I tend to prefer courageous politicians, and my frustration with Sanders stems from the fact that he isn’t one. Many progressives would disagree with me; they admire “practical” politicians like Sanders and accuse people like me of being naive dreamers. They are adamantly opposed to drawing lines in the sand and instead say things like “We have to take what we can get,” or “We can’t let the perfect be the enemy of the good.” They frame the conflict as one of pragmatism versus idealism. Often, though, I think it’s better framed as a conflict of courage versus cowardice, with all too many progressives ending up on the latter side because they won’t stand up for their beliefs. I would argue that all of their “practicality” hasn’t accomplished very much, instead empowering the proponents of fake reform (who, unlike progressives, aren’t afraid to play hardball).

In the healthcare debate, such “practicality” might have sanded a few rough edges off of a terrible bill, but nothing more. A few dials will be fiddled with, but the same system will stay in place; the insurance industry gets a massive subsidy, the pharmaceutical industry gets a sweetheart deal, and we’re no closer to single-payer than we ever were. (Oh, and preserving the Hyde Amendment became the official position of the Democratic Party. That’s one of the less-noticed but most-important parts of the healthcare debate: how the Dems basically dropped all pretense of being a party that supports reproductive justice.) “Practical” progressives shrug and say that it’s the best we can do. My response would be that this is a self-fulfilling prophesy; as Cenk Uygur put it, progressives “got rolled on healthcare because they had no intention of putting their foot down – and everyone knew it.”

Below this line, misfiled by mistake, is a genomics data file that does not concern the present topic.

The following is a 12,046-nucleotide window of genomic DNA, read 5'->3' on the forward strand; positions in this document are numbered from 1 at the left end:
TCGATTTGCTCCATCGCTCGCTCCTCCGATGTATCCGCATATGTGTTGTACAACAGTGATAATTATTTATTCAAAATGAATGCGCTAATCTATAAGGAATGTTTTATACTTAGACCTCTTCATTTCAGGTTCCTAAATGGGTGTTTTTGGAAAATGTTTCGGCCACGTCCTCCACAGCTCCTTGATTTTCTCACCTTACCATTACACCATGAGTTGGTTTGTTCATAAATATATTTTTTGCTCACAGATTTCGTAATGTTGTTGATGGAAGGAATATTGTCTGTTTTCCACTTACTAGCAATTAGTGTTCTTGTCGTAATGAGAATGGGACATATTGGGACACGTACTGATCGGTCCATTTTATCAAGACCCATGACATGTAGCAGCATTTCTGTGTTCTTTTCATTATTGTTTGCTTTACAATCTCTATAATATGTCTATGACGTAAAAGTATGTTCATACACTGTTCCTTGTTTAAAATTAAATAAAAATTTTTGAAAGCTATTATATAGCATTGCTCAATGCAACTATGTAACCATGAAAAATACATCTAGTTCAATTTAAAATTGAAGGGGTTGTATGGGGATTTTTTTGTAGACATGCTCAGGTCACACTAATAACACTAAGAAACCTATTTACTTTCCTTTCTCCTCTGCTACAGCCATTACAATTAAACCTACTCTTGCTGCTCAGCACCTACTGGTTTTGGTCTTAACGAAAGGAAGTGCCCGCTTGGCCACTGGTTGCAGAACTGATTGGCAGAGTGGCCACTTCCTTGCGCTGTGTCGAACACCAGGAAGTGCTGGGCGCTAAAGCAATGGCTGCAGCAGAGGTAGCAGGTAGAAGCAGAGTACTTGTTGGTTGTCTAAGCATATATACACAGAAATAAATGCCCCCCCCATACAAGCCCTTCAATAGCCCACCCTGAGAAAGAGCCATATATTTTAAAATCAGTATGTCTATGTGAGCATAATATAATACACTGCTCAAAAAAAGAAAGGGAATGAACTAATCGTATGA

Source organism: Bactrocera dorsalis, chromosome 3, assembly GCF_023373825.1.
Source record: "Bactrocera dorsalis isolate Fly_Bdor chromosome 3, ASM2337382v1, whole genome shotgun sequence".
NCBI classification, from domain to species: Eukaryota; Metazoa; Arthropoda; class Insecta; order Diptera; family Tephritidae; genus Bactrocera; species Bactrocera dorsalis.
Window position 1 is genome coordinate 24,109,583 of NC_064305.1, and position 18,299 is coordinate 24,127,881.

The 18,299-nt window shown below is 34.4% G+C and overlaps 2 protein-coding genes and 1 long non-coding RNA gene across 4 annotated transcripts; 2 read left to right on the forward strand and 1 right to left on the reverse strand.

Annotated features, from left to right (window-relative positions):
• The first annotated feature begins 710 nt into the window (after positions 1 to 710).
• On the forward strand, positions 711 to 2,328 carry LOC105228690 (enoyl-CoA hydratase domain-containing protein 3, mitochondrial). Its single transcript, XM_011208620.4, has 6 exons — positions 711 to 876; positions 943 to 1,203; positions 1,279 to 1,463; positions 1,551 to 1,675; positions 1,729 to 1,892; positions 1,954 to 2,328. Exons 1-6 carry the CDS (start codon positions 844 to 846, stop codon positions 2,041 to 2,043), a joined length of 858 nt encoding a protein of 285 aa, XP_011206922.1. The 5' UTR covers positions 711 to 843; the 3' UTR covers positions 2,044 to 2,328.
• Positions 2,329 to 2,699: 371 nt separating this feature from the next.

Regarding courage, Dennis Kucinich’s conduct in the healthcare debate contrasts starkly with that of Sanders. Kucinich was one of only a couple progressive Dems to vote against the House bill because he thought it was a giveaway to the insurance industry disguised as reform. For the grievous crime of voting his principles instead of his party, he took a lot of shit from progressives. I remember seeing comments on his Facebook page actually accusing him of being right-wing and in league with the GOP. However, he can’t be accused of not trying to improve the bill. If the Kucinich amendment had been part of it (which would have made it easier for states to enact single-payer), I might have been willing to grudgingly support it. But Nancy Pelosi decreed that the amendment be taken out, and “practical” progressives didn’t protest at all.